The National Enquirer knocked on my door about six years ago when an editor called from the Lantana, Fla., headquarters to ask if I'd write a 10-paragraph story for $250. Plus $75 for a photo.
The editor sounded breathless. Ron Caylor was his name, and he explained he was trying out for his job and would I please get the story in one day before he was fired for nonperformance?
So I interviewed a Washington lawyer who thought most mental hospital patients were institutionalized against their will. (One nice thing about writing for the Enquirer - you don't search out other points of view; each story makes a simple point with no debate.) A couple of weeks later I interviewed and photographed an FDA nutritionist who said the average American's diet obviated the need for vitamin supplements. Then it was off to Harrisburg to learn the skinny on a toll-free complaint phone line Pennsylvania began for its residents.
Two of the three stories appeared, which is a good batting average in the Scrappy world of Enquirer writers. Of course they were severely rewritten in the tense, certain style of the tabloid, and phony bylines were attached, since I had requested that my name not be used. The checks arrived, and my stock rose considerably in the eyes of my apartment building desk clerk (the only person I knew who read the tabloid) when I told her of my new free-lance job; I no longer had to deposit $5 to borrow the spare key at the front desk.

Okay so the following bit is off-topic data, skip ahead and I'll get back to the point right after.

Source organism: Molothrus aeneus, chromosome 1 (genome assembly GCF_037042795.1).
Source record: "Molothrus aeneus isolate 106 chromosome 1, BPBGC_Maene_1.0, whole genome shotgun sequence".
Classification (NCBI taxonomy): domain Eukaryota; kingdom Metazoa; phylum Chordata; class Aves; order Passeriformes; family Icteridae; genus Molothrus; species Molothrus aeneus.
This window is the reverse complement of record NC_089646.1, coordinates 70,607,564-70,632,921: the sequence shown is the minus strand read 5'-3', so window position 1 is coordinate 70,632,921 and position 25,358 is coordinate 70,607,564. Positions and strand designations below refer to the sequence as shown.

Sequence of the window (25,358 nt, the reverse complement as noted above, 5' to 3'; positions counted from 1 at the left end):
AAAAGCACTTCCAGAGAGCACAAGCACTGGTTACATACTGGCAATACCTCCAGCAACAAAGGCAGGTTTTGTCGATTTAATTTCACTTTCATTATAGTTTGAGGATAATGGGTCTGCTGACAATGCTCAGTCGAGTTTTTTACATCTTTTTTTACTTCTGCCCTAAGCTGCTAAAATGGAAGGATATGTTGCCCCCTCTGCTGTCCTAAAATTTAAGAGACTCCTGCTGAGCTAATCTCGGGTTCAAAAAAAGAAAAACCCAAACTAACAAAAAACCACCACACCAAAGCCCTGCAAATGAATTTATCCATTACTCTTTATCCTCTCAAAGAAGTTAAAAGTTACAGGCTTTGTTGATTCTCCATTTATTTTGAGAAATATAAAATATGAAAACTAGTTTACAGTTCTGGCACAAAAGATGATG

The reporting may be mundane, the result may be homogenized and the pace may be rushed, but helping the Enquirer in its sprint for stories is a matter of bucks. Caylor let me know a mere story tip would result in a check. And the paper is no less aggressive now that it was in the early '70s. Recently an employee for one of Ralph Nader's web of organizations was offered $200 per usable story idea. I once appeared on Panorama with the Enquirer's gossip columnist. Dapper in a suit with a boutonniere, he described his fleet of legmen, corps of secretaries (one just to arrange his hectic international travel schedule). I reflected on the average reporter's back-up staff: children who answer the phone when Mommy or Daddy is covering the county sewer hearings.
The name of my first Enquirer contact, Ron Caylor, has risen steadily on the newspaper's masthead, though not everyone prospers. Drawn by the high salary, one ex-Washington Star editor went southward and spent his two-week tryout frantically calling friends asking for story ideas; the first 100 he had submitted were rejected. And to succeed, an editor had to get those assignments cooking in the field, back into the house for editing and onto the printed page. My old friend - whose plaintive voice each time he phoned from Lantana depressed me - happily works in another city now, his recollection of his weeks at the Enquirer resembling less a professional sojourn than, say, a bout with influenza.
I'll always remember Caylor's words after I'd proved myself under fire six years ago. He asked when I was going to get smart and double my salary by joining the Enquirer. I recalled the stories I'd heard of the publisher's mercurial editorial vision. I thought of the formula stories about the occult, health and government, the pressure to outbid someone else for information. And I thought of the desperation in Caylor's voice the first time he phoned me. I decided I was a hungry, young reporter, but not that hungry.
"You sure?" Caylor asked, before adding seductively: "Listen, let me tell you something. The mudfishing sure is great down here."